There's much debate in the science community about nanoparticle toxicity, Anderson said. Some scientists believe that nanoparticles in nature will aggregate together or bind onto silt and/or other organic matter, greatly reducing their toxicity. "We don't know if that's true or not," she said. So other members of this Utah research group currently are investigating that aspect of the issue.

Although the public is ultimately responsible for understanding the risks of consumer products, Gruden said, science plays a large role in highlighting possible hazards. "It is the scientist's job to perform good research and let the findings speak for themselves," she said. And so far the promises of nanotechnology need more evaluation. "To date, it's unclear whether the benefits of nanotech outweigh the risks associated with environmental release and exposure to nanoparticles."


Story Source:

The above story is based on materials provided by American Chemical Society. Note: Materials may be edited for content and length.


Cite This Page:

American Chemical Society. "Nanoparticles In Cosmetics, Personal Care Products May Have Adverse Environmental Effects." ScienceDaily. ScienceDaily, 27 March 2009. <www.sciencedaily.com/releases/2009/03/090326162747.htm>.
American Chemical Society. (2009, March 27). Nanoparticles In Cosmetics, Personal Care Products May Have Adverse Environmental Effects. ScienceDaily. Retrieved August 30, 2014 from www.sciencedaily.com/releases/2009/03/090326162747.htm
American Chemical Society. "Nanoparticles In Cosmetics, Personal Care Products May Have Adverse Environmental Effects." ScienceDaily. www.sciencedaily.com/releases/2009/03/090326162747.htm (accessed August 30, 2014).

Share This




More Matter & Energy News

Saturday, August 30, 2014

Featured Research

from universities, journals, and other organizations


Featured Videos

from AP, Reuters, AFP, and other news services

Australian Airlines Relax Phone Ban Too

Australian Airlines Relax Phone Ban Too

Reuters - Business Video Online (Aug. 26, 2014) Qantas and Virgin say passengers can use their smartphones and tablets throughout flights after a regulator relaxed a ban on electronic devices during take-off and landing. As Hayley Platt reports the move comes as the two domestic rivals are expected to post annual net losses later this week. Video provided by Reuters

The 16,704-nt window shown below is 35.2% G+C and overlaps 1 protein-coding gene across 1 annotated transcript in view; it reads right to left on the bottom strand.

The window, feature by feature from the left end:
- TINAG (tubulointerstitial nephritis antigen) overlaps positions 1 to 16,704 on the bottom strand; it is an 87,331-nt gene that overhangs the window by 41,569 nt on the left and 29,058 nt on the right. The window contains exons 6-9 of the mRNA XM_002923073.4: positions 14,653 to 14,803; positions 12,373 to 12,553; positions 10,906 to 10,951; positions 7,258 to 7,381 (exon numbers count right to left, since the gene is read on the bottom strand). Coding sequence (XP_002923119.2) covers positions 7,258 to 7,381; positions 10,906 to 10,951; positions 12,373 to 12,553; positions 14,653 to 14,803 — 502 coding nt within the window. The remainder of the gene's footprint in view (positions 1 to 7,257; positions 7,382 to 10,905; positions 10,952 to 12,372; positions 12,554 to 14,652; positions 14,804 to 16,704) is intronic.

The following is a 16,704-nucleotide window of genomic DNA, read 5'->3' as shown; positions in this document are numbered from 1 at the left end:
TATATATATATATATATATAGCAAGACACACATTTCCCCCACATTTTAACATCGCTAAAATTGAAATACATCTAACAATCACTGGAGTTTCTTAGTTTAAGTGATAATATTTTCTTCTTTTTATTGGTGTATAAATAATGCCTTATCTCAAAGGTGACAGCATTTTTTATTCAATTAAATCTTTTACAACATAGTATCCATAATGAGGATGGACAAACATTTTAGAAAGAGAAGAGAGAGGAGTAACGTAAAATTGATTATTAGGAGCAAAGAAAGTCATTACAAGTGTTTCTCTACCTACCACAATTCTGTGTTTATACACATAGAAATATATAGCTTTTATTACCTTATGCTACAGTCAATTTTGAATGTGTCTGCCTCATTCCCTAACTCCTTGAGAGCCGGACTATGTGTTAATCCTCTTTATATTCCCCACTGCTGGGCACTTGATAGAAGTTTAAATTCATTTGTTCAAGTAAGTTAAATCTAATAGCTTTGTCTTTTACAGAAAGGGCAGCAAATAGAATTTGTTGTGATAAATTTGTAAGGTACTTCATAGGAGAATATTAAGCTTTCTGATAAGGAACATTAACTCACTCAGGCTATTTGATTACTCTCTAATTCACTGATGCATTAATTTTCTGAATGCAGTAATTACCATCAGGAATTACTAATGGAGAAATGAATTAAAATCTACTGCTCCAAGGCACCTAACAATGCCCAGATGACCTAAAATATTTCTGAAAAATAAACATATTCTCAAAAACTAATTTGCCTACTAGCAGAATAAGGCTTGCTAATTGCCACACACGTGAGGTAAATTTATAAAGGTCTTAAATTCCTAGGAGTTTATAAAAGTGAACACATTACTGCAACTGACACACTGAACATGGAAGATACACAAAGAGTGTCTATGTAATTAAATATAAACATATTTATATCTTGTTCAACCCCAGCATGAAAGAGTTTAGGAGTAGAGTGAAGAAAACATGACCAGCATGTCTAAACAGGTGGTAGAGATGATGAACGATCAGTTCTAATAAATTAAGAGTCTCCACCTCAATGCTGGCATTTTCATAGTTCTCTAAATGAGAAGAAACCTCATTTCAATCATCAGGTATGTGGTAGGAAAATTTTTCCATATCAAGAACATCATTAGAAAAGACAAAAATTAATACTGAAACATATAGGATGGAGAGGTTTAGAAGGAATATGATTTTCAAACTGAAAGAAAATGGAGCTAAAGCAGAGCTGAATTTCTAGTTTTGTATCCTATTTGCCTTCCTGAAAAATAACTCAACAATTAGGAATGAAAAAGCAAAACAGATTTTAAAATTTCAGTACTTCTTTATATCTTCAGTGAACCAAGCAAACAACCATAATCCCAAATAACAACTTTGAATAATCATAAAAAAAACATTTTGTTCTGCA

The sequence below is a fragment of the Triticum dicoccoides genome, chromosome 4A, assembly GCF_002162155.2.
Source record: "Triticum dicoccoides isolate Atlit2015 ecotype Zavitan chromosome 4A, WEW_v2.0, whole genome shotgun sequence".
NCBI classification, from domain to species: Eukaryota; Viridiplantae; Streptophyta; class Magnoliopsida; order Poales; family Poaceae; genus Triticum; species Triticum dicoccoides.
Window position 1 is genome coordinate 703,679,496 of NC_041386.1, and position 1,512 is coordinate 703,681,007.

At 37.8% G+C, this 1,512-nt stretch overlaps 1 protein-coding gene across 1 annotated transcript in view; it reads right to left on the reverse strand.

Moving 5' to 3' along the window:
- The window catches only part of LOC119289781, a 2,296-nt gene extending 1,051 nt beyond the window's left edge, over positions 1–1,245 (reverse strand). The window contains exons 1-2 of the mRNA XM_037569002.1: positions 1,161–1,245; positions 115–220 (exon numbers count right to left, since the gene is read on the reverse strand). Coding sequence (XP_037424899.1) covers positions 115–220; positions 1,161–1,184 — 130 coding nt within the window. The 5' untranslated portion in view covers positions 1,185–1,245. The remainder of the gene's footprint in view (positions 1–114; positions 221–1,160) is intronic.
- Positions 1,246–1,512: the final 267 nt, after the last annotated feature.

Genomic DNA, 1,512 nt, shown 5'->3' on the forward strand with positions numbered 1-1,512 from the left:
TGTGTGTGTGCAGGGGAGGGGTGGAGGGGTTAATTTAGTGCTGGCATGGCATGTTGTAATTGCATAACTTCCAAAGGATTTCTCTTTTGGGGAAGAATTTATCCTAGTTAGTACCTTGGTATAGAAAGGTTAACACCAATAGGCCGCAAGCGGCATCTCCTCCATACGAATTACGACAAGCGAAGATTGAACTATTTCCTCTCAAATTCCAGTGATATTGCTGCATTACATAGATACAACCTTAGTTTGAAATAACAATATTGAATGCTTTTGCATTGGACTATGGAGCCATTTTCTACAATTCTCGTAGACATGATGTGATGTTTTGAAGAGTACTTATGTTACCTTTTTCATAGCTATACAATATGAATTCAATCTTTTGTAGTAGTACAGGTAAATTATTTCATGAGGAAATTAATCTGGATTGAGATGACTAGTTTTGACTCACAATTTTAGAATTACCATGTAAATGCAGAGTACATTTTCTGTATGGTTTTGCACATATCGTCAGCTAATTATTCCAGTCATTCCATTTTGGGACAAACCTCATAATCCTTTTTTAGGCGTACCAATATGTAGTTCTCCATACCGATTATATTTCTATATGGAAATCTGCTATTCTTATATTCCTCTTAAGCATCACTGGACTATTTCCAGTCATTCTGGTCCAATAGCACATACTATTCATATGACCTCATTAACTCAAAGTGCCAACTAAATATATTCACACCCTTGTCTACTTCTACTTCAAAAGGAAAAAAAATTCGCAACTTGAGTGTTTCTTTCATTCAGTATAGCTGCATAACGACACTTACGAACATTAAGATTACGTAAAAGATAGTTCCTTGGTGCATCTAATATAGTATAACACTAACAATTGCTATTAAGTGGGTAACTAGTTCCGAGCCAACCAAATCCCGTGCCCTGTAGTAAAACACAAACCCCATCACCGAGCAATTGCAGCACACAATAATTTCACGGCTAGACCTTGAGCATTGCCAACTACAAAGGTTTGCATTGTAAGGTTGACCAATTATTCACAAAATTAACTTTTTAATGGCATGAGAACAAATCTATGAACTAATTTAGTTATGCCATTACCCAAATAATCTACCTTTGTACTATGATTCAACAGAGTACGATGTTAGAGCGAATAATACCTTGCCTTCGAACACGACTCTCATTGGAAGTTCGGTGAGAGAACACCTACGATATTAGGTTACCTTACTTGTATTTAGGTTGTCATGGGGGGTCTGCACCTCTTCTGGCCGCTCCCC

Powered by NewsLook.com
Hurricane Marie Brings Big Waves to California Coast

Hurricane Marie Brings Big Waves to California Coast

Reuters - US Online Video (Aug. 26, 2014) Huge waves generated by Hurricane Marie hit the Southern California coast. Rough Cut (no reporter narration). Video provided by Reuters
Powered by NewsLook.com
Chinese Researchers Might Be Creating Supersonic Submarine

Chinese Researchers Might Be Creating Supersonic Submarine

Newsy (Aug. 26, 2014) Chinese researchers have expanded on Cold War-era tech and are closer to building a submarine that could reach the speed of sound. Video provided by Newsy
Powered by NewsLook.com
Breakingviews: India Coal Strained by Supreme Court Ruling

Breakingviews: India Coal Strained by Supreme Court Ruling

Reuters - Business Video Online (Aug. 26, 2014) An acute coal shortage is likely to be aggravated as India's supreme court declared government coal allocations illegal, says Breakingviews' Peter Thal Larsen. Video provided by Reuters
Powered by NewsLook.com

Search ScienceDaily

Number of stories in archives: 140,361

Find with keyword(s):
Enter a keyword or phrase to search ScienceDaily for related topics and research stories.

Save/Print:
Share:

Breaking News:
from the past week

In Other News

... from NewsDaily.com

Science News

Health News

Environment News

Technology News



Save/Print:
Share:

Free Subscriptions


Get the latest science news with ScienceDaily's free email newsletters, updated daily and weekly. Or view hourly updated newsfeeds in your RSS reader:

Get Social & Mobile


Keep up to date with the latest news from ScienceDaily via social networks and mobile apps:

Have Feedback?


Tell us what you think of ScienceDaily -- we welcome both positive and negative comments. Have any problems using the site? Questions?
Mobile: iPhone Android Web
Follow: Facebook Twitter Google+
Subscribe: RSS Feeds Email Newsletters
Latest Headlines Health & Medicine Mind & Brain Space & Time Matter & Energy Computers & Math Plants & Animals Earth & Climate Fossils & Ruins